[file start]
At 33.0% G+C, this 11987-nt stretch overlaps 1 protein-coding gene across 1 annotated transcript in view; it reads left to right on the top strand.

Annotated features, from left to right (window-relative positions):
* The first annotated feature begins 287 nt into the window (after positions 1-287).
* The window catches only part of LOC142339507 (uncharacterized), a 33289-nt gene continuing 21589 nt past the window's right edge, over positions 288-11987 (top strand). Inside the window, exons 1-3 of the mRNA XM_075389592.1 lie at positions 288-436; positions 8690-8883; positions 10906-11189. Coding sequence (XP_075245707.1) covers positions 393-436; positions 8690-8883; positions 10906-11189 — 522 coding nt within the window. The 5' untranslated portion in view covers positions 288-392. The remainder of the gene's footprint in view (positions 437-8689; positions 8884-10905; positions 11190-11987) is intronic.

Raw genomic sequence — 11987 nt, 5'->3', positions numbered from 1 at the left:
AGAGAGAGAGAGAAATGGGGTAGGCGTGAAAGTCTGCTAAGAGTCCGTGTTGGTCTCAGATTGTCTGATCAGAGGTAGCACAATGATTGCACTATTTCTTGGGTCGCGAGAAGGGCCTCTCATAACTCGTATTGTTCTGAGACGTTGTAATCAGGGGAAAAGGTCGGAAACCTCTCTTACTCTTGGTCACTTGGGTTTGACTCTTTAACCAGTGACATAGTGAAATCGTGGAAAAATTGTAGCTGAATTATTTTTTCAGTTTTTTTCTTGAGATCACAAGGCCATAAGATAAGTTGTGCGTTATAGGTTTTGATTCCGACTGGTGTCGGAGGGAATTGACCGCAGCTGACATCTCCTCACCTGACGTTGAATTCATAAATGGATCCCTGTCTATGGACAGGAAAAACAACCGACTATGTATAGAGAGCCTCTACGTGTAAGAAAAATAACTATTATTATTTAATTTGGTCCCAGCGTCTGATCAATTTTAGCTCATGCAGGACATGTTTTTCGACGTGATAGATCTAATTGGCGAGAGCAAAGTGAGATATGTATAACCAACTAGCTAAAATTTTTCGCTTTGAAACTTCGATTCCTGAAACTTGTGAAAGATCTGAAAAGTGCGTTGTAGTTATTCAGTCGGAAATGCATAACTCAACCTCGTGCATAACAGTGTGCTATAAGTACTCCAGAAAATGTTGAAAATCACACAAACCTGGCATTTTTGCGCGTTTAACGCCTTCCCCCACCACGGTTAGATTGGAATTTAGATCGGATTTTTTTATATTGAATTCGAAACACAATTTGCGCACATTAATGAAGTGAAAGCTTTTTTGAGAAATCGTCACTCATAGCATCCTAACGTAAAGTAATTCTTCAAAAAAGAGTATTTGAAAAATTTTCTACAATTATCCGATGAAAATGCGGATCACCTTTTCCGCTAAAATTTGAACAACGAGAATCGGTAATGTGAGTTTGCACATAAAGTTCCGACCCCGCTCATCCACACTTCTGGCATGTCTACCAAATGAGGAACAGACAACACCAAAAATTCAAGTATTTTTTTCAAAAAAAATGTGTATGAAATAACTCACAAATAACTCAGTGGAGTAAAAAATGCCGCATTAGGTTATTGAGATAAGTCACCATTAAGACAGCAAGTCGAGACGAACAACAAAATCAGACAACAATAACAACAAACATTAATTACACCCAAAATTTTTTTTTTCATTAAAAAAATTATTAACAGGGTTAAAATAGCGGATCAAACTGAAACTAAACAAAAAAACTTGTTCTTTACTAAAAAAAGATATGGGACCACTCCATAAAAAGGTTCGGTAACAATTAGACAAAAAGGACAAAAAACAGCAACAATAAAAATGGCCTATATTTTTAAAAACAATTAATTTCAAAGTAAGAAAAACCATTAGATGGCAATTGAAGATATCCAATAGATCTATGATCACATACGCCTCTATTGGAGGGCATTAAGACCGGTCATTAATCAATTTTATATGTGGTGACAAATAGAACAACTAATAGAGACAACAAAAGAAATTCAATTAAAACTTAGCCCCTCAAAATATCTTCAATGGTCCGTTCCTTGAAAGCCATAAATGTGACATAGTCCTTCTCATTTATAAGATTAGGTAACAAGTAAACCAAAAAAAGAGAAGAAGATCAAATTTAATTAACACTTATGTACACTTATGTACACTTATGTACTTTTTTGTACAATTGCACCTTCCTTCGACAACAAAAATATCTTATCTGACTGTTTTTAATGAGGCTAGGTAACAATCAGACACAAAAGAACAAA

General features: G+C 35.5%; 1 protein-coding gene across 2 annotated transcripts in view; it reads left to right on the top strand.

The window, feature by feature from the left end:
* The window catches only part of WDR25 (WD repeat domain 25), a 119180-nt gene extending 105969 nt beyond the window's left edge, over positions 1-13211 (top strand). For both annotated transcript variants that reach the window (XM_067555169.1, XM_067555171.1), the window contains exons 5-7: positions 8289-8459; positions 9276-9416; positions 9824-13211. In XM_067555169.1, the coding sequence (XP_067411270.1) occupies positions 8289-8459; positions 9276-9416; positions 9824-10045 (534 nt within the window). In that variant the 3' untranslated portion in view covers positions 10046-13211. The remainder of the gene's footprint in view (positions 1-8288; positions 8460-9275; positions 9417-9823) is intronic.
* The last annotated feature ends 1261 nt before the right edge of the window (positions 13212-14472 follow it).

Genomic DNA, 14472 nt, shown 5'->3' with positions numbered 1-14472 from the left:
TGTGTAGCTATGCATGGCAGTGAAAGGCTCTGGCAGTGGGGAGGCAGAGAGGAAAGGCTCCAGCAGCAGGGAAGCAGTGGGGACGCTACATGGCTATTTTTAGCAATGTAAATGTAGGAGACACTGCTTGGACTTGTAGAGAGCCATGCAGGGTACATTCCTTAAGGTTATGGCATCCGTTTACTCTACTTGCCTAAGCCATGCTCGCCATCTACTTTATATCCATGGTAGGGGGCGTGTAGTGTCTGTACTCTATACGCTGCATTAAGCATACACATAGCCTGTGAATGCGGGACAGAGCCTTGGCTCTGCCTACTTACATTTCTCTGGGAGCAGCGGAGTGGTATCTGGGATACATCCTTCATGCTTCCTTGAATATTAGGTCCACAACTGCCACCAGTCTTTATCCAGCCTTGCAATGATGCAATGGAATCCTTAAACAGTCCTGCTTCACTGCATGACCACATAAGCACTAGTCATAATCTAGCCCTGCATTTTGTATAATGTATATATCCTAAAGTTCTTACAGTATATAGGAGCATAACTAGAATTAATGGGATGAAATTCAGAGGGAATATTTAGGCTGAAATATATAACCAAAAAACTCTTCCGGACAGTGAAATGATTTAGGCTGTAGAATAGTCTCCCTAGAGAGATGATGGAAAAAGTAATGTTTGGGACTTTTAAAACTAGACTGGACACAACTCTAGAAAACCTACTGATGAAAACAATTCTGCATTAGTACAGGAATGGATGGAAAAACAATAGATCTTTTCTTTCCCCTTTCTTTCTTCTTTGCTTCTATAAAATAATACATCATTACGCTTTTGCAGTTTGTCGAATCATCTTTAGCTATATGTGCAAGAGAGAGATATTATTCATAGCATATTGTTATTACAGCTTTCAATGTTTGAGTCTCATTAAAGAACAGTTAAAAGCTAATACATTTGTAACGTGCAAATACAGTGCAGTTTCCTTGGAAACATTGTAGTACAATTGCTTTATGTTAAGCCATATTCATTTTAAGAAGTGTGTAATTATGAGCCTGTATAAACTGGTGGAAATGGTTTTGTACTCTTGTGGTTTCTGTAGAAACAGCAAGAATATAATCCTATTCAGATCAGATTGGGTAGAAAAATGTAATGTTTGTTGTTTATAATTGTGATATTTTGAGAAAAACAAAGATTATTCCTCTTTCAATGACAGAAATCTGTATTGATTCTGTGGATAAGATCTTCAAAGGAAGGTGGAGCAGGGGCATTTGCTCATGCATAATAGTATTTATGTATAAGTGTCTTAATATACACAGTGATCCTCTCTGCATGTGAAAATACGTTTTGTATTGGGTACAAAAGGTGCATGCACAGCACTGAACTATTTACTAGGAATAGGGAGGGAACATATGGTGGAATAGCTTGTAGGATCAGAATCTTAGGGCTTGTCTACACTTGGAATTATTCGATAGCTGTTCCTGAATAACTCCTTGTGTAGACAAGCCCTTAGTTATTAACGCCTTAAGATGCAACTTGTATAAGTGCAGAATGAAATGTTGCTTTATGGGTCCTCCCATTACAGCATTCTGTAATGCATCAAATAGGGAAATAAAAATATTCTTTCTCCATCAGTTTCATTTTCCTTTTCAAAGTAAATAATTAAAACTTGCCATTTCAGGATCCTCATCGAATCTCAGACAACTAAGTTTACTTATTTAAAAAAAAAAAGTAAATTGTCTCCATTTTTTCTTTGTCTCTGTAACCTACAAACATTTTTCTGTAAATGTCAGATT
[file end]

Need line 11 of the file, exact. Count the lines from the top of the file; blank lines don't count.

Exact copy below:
Genomic DNA, 14472 nt, shown 5'->3' with positions numbered 1-14472 from the left: